It's ironic in that tomorrow, the 16th, Judy and I leave for our annual warmth, water, and sunshine vacation in Virgin Gorda--one of the most beautiful places left in the Caribbean (we return on March 1). And yet, for the first time in 13 years, I have a reluctance to go, because the work here has been so exciting over the past month and a half that a good part of me doesn't want to leave. I fear I am becoming a bookaholic.
This excitement is fed by many streams. In early January I emailed 109 writers we've published asking if they would be interested in helping form a "collective" of sorts by joining together to spread the word about the quality fiction we publish. I offered them advance copies of any book we're going to publish or have published in the past, at cost ($8/copy, including mailing)--or $88 for all 13 novels coming out this year, with some bonus books thrown in. (This same offer, incidentally, is open to any of you reading this blog). My hope was that they would talk up the books they liked, post reviews on blogs or Amazon.com, suggest them to book clubs at a 50% discount, and think of other avenues for spreading-the-word. The results have been heart-warming: 34 of them wanted to be on an email list where we would send them pre-publication reviews so that they could order any titles of interest. 24 chose to be on this "pick what you want" list; 8 subscribed for everything, and one--Joan Schweighardt--signed up two of her writer friends so that we have a small nest of these "word-of-mouthers in Albuquerque, and 10 full year subscriptions. Joan, who wrote Virtual Silence, Homebodies, and Island, which we published between 1992 and 1995 (and who has also worked in publishing as an agent) developed her own word-of-mouth network several years ago. "I stopped relying on print reviews a long time ago," she said. "The best book recommendations always came from friends who know me. One of the things we do over Christmas is give one another three of the books we read in the past year that we were most excited about." Great appreciation as well to Charles Davis, a Brit who lives in France, who downloaded Daniel Klein's The History of Now and whose masterpiece, Walk On, Bright Boy, we published last year. The review he wrote--a brilliant analysis of Klein's novel, would make him a finalist for a reviewer's "Oscar" if they ever had such awards.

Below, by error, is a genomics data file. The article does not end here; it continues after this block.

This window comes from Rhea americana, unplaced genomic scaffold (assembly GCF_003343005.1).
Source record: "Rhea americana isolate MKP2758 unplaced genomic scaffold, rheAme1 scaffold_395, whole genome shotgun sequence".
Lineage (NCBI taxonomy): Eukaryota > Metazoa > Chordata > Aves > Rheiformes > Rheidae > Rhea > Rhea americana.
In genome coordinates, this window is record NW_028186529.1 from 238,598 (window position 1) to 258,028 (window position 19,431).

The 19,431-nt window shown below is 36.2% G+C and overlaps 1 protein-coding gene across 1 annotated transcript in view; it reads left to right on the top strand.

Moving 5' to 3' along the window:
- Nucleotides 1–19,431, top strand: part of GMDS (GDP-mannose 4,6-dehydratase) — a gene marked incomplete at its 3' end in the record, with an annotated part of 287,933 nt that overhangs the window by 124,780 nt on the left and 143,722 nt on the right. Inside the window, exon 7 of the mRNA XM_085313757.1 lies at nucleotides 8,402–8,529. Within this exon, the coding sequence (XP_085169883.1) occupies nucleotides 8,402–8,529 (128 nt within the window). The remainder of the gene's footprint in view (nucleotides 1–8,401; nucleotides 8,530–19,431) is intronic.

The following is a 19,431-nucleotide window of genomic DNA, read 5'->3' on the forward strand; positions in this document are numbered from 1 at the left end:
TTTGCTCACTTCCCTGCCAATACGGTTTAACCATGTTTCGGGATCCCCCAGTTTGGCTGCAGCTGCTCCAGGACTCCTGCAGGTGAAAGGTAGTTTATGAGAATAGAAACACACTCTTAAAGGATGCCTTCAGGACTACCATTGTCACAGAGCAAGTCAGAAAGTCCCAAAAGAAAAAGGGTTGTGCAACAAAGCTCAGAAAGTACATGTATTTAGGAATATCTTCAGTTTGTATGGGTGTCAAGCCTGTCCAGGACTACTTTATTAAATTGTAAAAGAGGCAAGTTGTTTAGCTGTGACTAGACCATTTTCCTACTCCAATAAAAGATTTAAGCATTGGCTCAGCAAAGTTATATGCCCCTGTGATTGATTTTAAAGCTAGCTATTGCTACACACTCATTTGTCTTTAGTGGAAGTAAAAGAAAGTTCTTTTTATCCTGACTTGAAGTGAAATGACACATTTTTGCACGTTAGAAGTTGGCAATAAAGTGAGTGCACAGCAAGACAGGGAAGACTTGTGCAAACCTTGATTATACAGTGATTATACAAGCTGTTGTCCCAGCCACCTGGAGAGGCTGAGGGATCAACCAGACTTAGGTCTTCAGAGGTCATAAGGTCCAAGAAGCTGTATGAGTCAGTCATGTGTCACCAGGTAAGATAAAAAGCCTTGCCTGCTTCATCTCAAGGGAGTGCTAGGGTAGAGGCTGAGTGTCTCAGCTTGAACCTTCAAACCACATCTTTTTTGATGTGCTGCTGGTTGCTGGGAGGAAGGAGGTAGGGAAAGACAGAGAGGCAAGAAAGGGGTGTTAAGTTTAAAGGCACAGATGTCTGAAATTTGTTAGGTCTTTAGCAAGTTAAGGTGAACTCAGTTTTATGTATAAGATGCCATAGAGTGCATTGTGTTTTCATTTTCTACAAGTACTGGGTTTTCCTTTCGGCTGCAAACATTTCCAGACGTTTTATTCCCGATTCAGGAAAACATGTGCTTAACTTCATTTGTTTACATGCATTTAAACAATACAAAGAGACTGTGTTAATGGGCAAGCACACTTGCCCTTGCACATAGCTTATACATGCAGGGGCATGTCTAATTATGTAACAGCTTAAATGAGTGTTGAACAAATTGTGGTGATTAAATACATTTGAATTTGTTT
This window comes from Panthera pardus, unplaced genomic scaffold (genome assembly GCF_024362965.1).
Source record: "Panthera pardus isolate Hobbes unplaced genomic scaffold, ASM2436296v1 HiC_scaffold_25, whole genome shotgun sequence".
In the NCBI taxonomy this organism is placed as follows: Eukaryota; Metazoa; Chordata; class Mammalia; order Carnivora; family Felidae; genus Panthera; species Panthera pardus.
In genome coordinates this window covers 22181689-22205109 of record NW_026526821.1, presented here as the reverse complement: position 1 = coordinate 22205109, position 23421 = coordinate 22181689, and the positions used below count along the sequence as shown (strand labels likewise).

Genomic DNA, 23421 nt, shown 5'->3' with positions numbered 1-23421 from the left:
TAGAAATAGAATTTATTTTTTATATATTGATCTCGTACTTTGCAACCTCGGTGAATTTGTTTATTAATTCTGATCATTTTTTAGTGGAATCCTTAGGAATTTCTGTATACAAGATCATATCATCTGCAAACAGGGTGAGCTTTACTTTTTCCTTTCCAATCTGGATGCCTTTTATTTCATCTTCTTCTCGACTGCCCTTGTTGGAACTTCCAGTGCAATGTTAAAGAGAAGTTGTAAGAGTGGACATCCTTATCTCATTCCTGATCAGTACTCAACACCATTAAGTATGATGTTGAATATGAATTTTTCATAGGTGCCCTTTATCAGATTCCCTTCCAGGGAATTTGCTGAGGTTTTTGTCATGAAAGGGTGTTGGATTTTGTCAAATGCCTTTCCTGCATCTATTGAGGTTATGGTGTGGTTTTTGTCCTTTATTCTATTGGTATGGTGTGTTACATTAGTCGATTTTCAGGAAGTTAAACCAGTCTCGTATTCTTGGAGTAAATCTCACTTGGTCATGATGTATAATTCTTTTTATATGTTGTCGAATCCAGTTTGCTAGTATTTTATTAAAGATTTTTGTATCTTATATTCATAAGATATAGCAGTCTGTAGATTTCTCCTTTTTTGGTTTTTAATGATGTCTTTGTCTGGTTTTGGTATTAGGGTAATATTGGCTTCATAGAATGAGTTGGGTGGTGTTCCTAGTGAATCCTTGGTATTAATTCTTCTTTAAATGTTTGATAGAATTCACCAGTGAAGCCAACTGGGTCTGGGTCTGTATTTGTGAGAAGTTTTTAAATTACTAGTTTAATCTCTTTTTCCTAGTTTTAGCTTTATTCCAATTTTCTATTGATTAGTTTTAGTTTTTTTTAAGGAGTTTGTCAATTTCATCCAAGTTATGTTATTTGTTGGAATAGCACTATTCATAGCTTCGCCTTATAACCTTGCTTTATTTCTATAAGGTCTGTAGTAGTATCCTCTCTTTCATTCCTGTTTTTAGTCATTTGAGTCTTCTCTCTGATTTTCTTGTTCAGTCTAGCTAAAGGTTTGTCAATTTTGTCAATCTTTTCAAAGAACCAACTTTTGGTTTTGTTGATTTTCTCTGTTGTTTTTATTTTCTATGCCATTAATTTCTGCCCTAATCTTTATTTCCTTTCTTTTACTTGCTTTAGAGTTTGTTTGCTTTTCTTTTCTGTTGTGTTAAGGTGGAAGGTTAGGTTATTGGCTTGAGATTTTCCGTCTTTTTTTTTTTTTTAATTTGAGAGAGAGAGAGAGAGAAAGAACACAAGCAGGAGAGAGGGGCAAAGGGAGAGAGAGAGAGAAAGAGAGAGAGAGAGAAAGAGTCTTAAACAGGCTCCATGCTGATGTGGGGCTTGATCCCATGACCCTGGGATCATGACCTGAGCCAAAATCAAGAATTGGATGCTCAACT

Another stream has had to do with discovering some extraordinary non-professional reviewers through places like Library Thing, where we've offered 20 free copies of recent and future titles which are quickly snapped up. 15 may never see the light of day online, a few others may write reviews that are positive or negative, but the writing isn't something that thrills or captures my imagination. But every now and then, I read a review that is so articulate, so richly expressed and profound that one wants to embrace the reviewer as a literary soul-mate. Bloggers like Wisteria Leigh, Allison Campbell and Heather Tieg come immediately to mind, and I welcome being able to share good books with them. Then there are people like Rebecca Durfor who published a modified version of my third blog, "Saving Quality Fiction" on RebeccasReads, featuring it as an editorial. Or Clark Isaacs, who is a fellow literary junkie and blogger.